After having illustrated a theoretical fundament for why mobile phones should affect economic development, the development in the accessibility of mobile phones in Sub-Saharan Africa is analyzed, and the characteristics that distinguish mobile phones from other modern telecommunication is discussed. I then proceed with my empirical analysis of the effect of mobile phones on economic development. The results from estimating the log long difference in economic development within each subnational district on use of mobile phones, initial level of income per capita and a variety of geographical controls indicate the use of mobile phones have a positive effect on economic development. The results are robust to a variety of sensitivity checks. However the measures of mobile phones, might be endogenous, causing the OLS estimations to be biased, and the results thus needs to be interpreted with caution. I order to deal with the endogeneity I attempt to find an IV for the use of mobile phones. Unfortunately it is not possible to find a statistically strong instrument variable for the use of mobile phones. However the Anderson-Rubin test indicates that there is a positive causal relationship between the use of mobile phones and economic development, given the exclusion restriction. In conclusion, the results from the empirical analysis are consistent with the hypothesis of mobile phones having a positive effect on economic development. However, because the instrument is weak, the size of the effect of mobile phones needs to be considered with caution.
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Bogmærk denne post:
 Type: Speciale
Alternativ titel: Mobile Phones and Economic Development in Sub-Saharan Africa
Alternativ titel: Afrika Ringer
Alternativ titel: Mobiltelefoner og Økonomisk Udvikling i Afrika Syd for Sahara
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Sprog: Danish - dan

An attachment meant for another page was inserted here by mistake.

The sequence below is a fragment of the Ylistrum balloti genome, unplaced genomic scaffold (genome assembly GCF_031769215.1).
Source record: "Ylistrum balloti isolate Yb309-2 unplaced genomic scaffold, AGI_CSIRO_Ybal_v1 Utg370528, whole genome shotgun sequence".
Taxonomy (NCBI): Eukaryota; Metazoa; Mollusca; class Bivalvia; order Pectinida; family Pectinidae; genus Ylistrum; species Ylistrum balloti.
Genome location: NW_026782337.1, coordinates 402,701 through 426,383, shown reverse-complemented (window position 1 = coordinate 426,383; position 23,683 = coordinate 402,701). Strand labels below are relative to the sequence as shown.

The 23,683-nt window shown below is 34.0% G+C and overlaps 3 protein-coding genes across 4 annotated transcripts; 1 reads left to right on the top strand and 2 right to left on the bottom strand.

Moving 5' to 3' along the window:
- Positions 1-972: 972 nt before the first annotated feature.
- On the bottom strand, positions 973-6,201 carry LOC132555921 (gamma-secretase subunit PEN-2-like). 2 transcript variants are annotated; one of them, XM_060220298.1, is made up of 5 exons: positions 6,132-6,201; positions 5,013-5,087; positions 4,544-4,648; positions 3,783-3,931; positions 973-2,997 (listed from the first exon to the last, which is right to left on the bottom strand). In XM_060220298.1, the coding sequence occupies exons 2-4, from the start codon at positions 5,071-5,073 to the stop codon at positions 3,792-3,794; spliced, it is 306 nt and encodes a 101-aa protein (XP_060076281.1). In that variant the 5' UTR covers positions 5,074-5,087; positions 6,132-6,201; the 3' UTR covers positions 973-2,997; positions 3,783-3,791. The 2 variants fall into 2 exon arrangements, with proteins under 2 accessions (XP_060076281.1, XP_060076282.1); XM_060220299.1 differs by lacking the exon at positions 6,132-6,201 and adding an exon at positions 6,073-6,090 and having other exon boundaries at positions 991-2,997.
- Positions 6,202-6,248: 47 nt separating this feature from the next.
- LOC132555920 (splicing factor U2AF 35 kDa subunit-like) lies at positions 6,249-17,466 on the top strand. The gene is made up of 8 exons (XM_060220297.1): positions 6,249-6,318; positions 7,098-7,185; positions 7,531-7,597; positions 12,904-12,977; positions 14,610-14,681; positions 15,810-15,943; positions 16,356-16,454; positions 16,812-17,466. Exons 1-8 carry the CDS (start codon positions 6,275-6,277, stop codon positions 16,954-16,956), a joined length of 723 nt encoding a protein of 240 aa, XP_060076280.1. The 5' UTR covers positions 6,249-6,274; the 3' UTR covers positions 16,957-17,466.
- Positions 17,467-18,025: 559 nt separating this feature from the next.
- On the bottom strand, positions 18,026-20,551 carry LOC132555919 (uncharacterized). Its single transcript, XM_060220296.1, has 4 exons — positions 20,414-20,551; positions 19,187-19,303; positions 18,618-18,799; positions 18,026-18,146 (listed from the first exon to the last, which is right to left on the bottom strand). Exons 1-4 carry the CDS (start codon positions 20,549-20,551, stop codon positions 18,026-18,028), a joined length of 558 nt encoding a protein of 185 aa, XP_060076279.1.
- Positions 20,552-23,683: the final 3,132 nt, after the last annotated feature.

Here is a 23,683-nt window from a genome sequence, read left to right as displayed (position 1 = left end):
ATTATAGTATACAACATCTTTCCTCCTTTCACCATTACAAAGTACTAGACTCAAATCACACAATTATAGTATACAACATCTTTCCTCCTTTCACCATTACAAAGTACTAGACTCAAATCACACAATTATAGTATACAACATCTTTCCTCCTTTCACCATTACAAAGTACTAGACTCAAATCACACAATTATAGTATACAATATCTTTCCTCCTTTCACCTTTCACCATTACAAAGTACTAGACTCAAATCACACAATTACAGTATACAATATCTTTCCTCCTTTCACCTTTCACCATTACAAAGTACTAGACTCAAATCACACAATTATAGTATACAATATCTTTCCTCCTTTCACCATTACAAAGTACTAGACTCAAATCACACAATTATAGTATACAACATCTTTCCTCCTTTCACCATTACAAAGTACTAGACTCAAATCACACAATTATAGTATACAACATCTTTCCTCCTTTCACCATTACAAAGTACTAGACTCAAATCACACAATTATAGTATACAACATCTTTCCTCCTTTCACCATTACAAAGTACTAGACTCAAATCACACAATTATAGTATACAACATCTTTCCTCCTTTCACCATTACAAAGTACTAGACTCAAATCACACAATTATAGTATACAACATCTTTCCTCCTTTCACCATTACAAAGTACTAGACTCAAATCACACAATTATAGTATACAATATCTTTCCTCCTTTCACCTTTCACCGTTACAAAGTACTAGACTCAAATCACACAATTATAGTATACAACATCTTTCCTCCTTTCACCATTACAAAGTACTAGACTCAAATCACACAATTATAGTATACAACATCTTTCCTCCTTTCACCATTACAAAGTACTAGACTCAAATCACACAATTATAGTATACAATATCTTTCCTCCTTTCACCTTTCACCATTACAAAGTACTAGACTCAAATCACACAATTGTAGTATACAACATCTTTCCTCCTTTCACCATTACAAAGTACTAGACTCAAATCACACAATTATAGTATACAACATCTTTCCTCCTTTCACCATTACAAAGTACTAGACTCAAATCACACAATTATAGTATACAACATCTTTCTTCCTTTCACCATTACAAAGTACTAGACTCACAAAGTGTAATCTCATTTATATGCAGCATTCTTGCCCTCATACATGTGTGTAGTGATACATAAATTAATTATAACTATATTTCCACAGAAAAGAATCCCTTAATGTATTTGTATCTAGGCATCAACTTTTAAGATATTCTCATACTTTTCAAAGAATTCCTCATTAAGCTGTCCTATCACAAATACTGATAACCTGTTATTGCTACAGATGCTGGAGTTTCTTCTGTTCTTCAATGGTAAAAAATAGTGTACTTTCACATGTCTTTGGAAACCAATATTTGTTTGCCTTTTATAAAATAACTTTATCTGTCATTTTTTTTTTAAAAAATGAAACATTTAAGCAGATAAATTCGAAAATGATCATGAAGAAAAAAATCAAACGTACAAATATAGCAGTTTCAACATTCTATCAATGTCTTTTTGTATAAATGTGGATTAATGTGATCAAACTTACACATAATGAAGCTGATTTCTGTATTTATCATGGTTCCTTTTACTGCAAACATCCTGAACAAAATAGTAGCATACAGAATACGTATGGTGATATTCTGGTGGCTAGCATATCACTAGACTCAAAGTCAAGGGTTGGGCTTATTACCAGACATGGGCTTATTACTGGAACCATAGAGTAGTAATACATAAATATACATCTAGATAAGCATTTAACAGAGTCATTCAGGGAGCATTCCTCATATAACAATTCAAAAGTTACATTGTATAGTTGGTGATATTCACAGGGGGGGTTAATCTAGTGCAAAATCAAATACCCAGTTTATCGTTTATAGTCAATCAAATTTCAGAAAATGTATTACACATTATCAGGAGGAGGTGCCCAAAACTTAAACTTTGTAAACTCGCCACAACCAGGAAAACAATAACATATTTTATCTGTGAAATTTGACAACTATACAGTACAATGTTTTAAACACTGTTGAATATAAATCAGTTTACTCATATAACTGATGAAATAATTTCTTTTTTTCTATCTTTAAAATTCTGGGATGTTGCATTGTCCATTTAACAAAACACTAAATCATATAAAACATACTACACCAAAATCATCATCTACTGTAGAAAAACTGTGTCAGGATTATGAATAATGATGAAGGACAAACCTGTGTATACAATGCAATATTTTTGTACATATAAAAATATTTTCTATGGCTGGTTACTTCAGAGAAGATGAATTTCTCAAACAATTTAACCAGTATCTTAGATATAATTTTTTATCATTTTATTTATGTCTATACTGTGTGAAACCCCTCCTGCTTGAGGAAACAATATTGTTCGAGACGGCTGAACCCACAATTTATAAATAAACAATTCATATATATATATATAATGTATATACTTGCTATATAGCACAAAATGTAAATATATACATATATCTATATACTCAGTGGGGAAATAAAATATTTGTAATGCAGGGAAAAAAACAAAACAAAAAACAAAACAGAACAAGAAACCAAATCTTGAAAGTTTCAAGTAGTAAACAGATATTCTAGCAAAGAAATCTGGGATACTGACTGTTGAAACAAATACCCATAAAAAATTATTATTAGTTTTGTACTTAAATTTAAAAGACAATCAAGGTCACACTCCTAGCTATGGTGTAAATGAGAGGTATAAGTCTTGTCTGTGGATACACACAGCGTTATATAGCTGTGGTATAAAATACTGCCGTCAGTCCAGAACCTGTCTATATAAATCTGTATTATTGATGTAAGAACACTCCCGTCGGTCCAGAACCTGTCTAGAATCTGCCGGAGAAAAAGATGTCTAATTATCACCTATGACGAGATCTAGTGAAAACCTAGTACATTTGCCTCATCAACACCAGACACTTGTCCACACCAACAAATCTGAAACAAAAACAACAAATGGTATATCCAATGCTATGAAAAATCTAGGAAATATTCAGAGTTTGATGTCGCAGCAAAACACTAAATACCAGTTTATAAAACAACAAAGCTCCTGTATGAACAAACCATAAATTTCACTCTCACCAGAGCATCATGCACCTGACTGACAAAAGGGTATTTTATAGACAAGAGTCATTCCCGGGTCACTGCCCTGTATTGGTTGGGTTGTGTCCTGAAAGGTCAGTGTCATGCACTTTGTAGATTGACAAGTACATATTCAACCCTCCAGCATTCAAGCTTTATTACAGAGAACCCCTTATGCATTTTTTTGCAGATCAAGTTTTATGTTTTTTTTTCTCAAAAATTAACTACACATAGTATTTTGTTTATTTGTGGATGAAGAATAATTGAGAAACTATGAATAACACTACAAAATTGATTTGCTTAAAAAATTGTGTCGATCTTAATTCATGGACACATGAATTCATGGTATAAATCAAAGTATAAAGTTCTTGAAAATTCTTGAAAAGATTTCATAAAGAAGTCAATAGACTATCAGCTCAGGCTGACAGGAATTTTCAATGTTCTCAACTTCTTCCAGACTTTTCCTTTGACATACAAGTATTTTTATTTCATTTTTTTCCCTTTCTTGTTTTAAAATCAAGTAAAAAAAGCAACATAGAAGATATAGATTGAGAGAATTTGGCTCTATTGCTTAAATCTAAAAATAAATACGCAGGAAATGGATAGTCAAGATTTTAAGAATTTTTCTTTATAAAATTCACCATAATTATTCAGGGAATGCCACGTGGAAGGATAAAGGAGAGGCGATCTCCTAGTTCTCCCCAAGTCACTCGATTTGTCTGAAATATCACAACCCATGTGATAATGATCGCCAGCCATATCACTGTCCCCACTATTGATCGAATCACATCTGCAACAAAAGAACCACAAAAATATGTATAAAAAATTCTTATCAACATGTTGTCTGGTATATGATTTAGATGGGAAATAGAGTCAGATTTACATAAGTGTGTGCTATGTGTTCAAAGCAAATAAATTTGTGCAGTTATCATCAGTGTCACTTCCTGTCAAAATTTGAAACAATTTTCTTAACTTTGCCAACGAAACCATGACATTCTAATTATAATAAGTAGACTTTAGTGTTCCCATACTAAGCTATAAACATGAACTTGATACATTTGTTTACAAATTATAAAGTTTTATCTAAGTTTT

Datoer: 2013-12-12
 Sider: -
 Publiceringsinfo: København : Københavns Universitet
 Indholdsfortegnelse: 1. Introduction 2
2. Why should mobile phones affect economic development in Sub-Saharan Africa? 5
2.1 Lowered transaction costs and improved market efficiency. 5
2.2 Mobile Phones and Financial Flows – the Mobile-Money Phenomena 8
2.2.1 How big is Mobile Money in Developing Countries and what is it used for? 9
2.3 Creating jobs . 11
2.4 Indirect channels. 11
2.4.1 mHealth . 12
2.4.2 Reduce corruption and election fraud 13
2.5 Review of Literature on Mobile Phones Impact on Economic Growth . 15
2.6 Preliminary conclusion. 19
3. Development in Mobile Phone use and coverage in Sub-Saharan Africa. 20
3.1 Mobile Phone Subscribers 20
3.2 Accessibility – Mobile Phone Coverage. 22
3.2.2 What determines the spread of mobile phone coverage? 27
3.2.3 The competition levels in mobile phones in Sub-Saharan Africa 27
3.3 Accessibility – The Prices of Telecommunications. 28
3.4 Development in other Information Communication Technologies 29
3.5 Preliminary conclusion. 31
4. Empirical Strategy . 32
5. Data 36
5.1 Measuring the use of Mobile Phones – Afrobarometer Round 4 Survey 36
5.2 The Measure of Economic Activity - The Satellite Data on Night Light Density 39
5.3 The population density data. 44
5.4 Geographic control variables. 45
6. Empirical Analysis . 51
6.1 Main results . 51
6.2 Sensitivity checks 55
6.3 The causality concerns 58
6.4 Comparing the effects of use of mobile phones with other forms of ICTs. 63
6.4.1 Mass Media – Radio, Television and Newspapers . 63
6.4.2 Computers and Internet . 64
6.5 Discussion of the results and methodology . 67
7. Future Perspectives 70
7.1.1 The time horizon and the rapid expansion of mobile phones 70
7.1.2 How will the upgrade to smartphones and 3G and 4G mobile phone networks affect economic development? 70
7.1.3 How will the spread of mobile money systems and the expansion to include mobile banking systems affect economic development? 70
7.1.4 Reaching universal coverage 71
8. Conclusion. 72
9. Literature 75
Data Sources 79
10. Appendix . 80
A.1 Districts combined 80
A.2 The Distribution of Luminosity Across Subnational Districts. 82
A.3 The Haversine Formula. 85
A.4 Further Sensitivity Checks 86
A.5 Summary Statistics for alternative sources of obtaining information. 89
 Note: -
 Type: Speciale